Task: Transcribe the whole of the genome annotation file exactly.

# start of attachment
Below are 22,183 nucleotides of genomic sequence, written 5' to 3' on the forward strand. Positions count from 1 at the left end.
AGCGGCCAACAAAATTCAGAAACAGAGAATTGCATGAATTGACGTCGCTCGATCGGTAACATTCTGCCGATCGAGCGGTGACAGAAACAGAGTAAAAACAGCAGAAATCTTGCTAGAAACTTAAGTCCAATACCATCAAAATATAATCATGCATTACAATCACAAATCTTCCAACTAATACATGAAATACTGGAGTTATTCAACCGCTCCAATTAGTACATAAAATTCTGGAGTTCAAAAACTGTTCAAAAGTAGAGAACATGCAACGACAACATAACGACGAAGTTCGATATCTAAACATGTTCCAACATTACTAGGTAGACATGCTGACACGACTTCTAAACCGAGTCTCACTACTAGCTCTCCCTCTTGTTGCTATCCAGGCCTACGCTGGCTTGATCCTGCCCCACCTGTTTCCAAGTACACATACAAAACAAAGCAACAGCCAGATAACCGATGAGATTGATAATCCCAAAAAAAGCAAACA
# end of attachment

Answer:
Below are 22,183 nucleotides of genomic sequence, written 5' to 3' on the forward strand. Positions count from 1 at the left end.
AGCGGCCAACAAAATTCAGAAACAGAGAATTGCATGAATTGACGTCGCTCGATCGGTAACATTCTGCCGATCGAGCGGTGACAGAAACAGAGTAAAAACAGCAGAAATCTTGCTAGAAACTTAAGTCCAATACCATCAAAATATAATCATGCATTACAATCACAAATCTTCCAACTAATACATGAAATACTGGAGTTATTCAACCGCTCCAATTAGTACATAAAATTCTGGAGTTCAAAAACTGTTCAAAAGTAGAGAACATGCAACGACAACATAACGACGAAGTTCGATATCTAAACATGTTCCAACATTACTAGGTAGACATGCTGACACGACTTCTAAACCGAGTCTCACTACTAGCTCTCCCTCTTGTTGCTATCCAGGCCTACGCTGGCTTGATCCTGCCCCACCTGTTTCCAAGTACACATACAAAACAAAGCAACAGCCAGATAACCGATGAGATTGATAATCCCAAAAAAAGCAAACA